Don’t stop explaining climate science

Don’t stop. Don’t give up. Even though it may feel like beating your head against the wall, take every opportunity to explain climate science to your friends, family, church members, students, and even the deniers you encounter on street corners. Kudos to the Interfaces of Global Change Program’s efforts to improve climate science communication.

Recently, 50 U.S. Senators voted “yea” on the following: “it is the sense of Congress that — (1) climate change is real; and (2) human activity significantly contributes to climate change” (49 voted “nay”).

Senators who voted “yea” were more likely to represent states where a majority of constituents think anthropogenic caused climate change is real (see study by Yale Project on Climate Change Communication).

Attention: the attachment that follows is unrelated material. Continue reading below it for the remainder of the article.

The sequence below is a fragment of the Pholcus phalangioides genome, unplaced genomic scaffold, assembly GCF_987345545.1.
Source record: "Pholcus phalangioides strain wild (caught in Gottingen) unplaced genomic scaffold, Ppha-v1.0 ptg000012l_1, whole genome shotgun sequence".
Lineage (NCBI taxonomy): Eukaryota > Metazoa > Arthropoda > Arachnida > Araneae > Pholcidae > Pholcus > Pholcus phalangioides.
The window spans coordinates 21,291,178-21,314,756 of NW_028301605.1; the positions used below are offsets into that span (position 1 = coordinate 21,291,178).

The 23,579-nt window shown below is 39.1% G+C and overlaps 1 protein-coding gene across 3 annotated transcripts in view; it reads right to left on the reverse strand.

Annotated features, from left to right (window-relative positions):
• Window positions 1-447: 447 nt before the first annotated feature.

Good news? At least we know improved public understanding of climate correlates with the willingness of our elected officials to admit that climate change exists.

Now for the hard work: translating knowledge into action.

 

About the Author:

R Bruce Hull, For Resources; 2010 XCaliber Award for Excellence..

Bruce Hull

Bruce Hull is a Senior Fellow at the Center for Leadership in Global Sustainability and a professor in the Department of Forest Resources and Environmental Conservation. He is also a faculty member in the Interfaces of Global Change IGEP.

Dr. Hull regularly blogs at Constructing Sustainability.

 

 

 
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